Last week, the Journal of American Heart Association (JAHA) published a new in-depth study on protein sources. A team of 11 researchers headed by the University of Iowa’s School of Public Health examined the relationship between mortality and protein consumption.
More specifically, they looked at plant protein vs animal protein and which had the higher rates of all-cause and specific-cause mortality.
They suggest that dietary recommendations focused on total protein intake regardless of the source may be “simplistic and insufficient.”
The reality is that global dietary guidelines should begin distinguishing between healthy and unhealthy protein options. Which of our two proteins deserves their recommendation?
According to the JAHA study, the winner is clear: plant protein!
The researchers gathered data on 102,521 postmenopausal women ages 50 to 79 who had joined the Women’s Health Initiative in the mid-1990s. Recruited from 40 clinics around the U.S., they provided a diverse population with multiethnic diets.
Yet, the researchers had no trouble distinguishing between the women’s plant protein vs animal protein consumption.
The animal proteins included:
- Unprocessed red meat (pork, beef, lamb, veal, and game)
- Processed red meat (franks, luncheon meats, sausages)
- Poultry (chicken and turkey)
- Fish (Seafood and shellfish)
- Dairy products (Milk, Yogurt, and cheese)
The plant-based protein they tracked consisted of:
- Nuts and seeds
- Legumes (soy products, beans, and peas)
Plant Protein vs Animal Protein: the Long-Term Mortality Rate
Over the prospective cohort study’s up to 18 years of follow-up, nearly 25 percent (25,976) of the women died. Their leading causes of death?
- Cancer: 29 percent (7,516)
- Cardiovascular disease (CVD): 27 percent (6,993)
- Dementia:: 11 percent (2,734)
In isolating plant protein vs animal protein as the cause of death, the researchers adjusted for each woman’s:
- Socioeconomic status
- Dietary and lifestyle factors
- Baseline and family history of disease
What did the adjustments reveal?
Substituting plant protein for animal protein led to a lower risk of death from all causes.
More specifically, their findings linked:
- Processed red meat and eggs with higher death rates from all causes.
- Unprocessed red meat, eggs, and dairy products with higher CVD death rates.
- Egg consumption with higher cancer death rates.
- Processed red meat with higher dementia death rates.
The researchers also referenced previous studies which found similar correlations. However, they suggested their effort was likely the first to associate red meat intake and dementia mortality.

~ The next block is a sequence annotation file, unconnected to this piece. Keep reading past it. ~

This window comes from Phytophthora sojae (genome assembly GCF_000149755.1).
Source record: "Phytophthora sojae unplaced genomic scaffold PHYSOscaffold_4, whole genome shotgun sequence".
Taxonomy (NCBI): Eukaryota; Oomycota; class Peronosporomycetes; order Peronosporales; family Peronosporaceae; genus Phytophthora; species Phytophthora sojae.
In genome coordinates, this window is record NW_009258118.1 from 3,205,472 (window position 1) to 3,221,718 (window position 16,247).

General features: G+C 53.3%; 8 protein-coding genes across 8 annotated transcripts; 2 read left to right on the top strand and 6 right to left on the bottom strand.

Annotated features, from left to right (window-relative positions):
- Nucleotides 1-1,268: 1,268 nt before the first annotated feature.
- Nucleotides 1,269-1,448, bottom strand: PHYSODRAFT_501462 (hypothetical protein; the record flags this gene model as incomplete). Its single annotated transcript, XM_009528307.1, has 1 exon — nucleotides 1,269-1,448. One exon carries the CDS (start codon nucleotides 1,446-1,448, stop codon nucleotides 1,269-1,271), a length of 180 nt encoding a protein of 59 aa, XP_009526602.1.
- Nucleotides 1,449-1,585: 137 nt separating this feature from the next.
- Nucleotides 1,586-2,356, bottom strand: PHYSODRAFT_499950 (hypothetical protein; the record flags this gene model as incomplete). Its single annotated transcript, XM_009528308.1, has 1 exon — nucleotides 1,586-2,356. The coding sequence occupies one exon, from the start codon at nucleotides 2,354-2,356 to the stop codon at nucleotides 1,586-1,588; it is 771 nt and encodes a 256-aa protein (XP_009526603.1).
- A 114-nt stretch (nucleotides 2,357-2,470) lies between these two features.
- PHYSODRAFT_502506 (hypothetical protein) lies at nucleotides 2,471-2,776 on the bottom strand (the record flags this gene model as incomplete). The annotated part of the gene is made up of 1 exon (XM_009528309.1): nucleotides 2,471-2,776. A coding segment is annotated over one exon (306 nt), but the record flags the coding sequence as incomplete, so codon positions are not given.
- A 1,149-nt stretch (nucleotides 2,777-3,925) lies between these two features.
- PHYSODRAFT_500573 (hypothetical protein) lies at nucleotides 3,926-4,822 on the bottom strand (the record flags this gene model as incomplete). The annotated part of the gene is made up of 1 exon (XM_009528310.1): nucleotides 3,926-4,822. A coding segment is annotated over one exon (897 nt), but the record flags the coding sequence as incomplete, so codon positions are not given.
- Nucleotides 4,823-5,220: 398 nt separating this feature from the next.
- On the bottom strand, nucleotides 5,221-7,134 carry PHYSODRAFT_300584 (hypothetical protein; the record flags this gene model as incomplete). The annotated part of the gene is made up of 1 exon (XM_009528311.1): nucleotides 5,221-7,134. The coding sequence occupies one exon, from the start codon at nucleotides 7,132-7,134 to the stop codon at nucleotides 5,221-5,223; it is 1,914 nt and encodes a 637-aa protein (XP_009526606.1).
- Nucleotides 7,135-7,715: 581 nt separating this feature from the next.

Plant Protein vs Animal Protein: Amino Acids
We need protein for much more than muscle building. Protein consists of strings of amino acids, 12 of which our bodies can produce.
But they also need nine others – and must get them from food.
They’re the essential amino acids:
Our small intestines convert dietary protein into these individual amino acids that our bodies can absorb and reassemble into a usable form. Think of it like playing Scrabble, using 26 individual letters to make words on the Scrabble board.
We can form over 10,000 words in the English language, we also use form over 10,000 different proteins. Researchers are still unclear on exactly how many proteins species we need for human function, but estimates range from 10,000 to several billion. All of them made from just 21 amino acids.
You might lose a Scrabble letter once in a while, making words harder to form. But as long as you’re eating enough animal or plant protein, your body won’t have any problem obtaining all the essential amino acids it needs!
In the words of Dr. Jim Loomis (team internist for two professional sports teams), eating a whole-food, plant-based diet makes it “…impossible to become deficient in an individual amino acid.”
The Protein Deficiency Myth
Protein deficiency is extremely rare and mainly seen in starving children from developing countries. Protein-deficient children suffer from:
- stunted growth
- poor musculature
- thin and fragile hair
and skin lesions.
In the U.S., according to the National Institutes of Health, “Deficiency of this severity is very rare in the United States, except as a consequence of pathologic conditions and poor medical management of the acutely ill.”
My plant-based children often get the “Where do you get your protein?” question from their peers.
It’s just another sign of the worldwide delusion that vegans are protein-deprived. If we’re eating enough calories, we’re eating enough protein!
The idea that vegans or vegetarians don’t get enough protein or individual amino acids is a myth. So’s the one that animal protein is superior to plant protein.
These common misconceptions aren’t just a little off. According to the JAHA study, they’re the opposite of true:
“In this large prospective cohort study, we found that higher plant protein intake and substitution of animal protein with plant protein were associated with lower risk of all-cause mortality, CVD mortality, and dementia mortality.”
When it comes to the argument about plant protein vs animal protein and longevity the research is clear, plant protein is superior!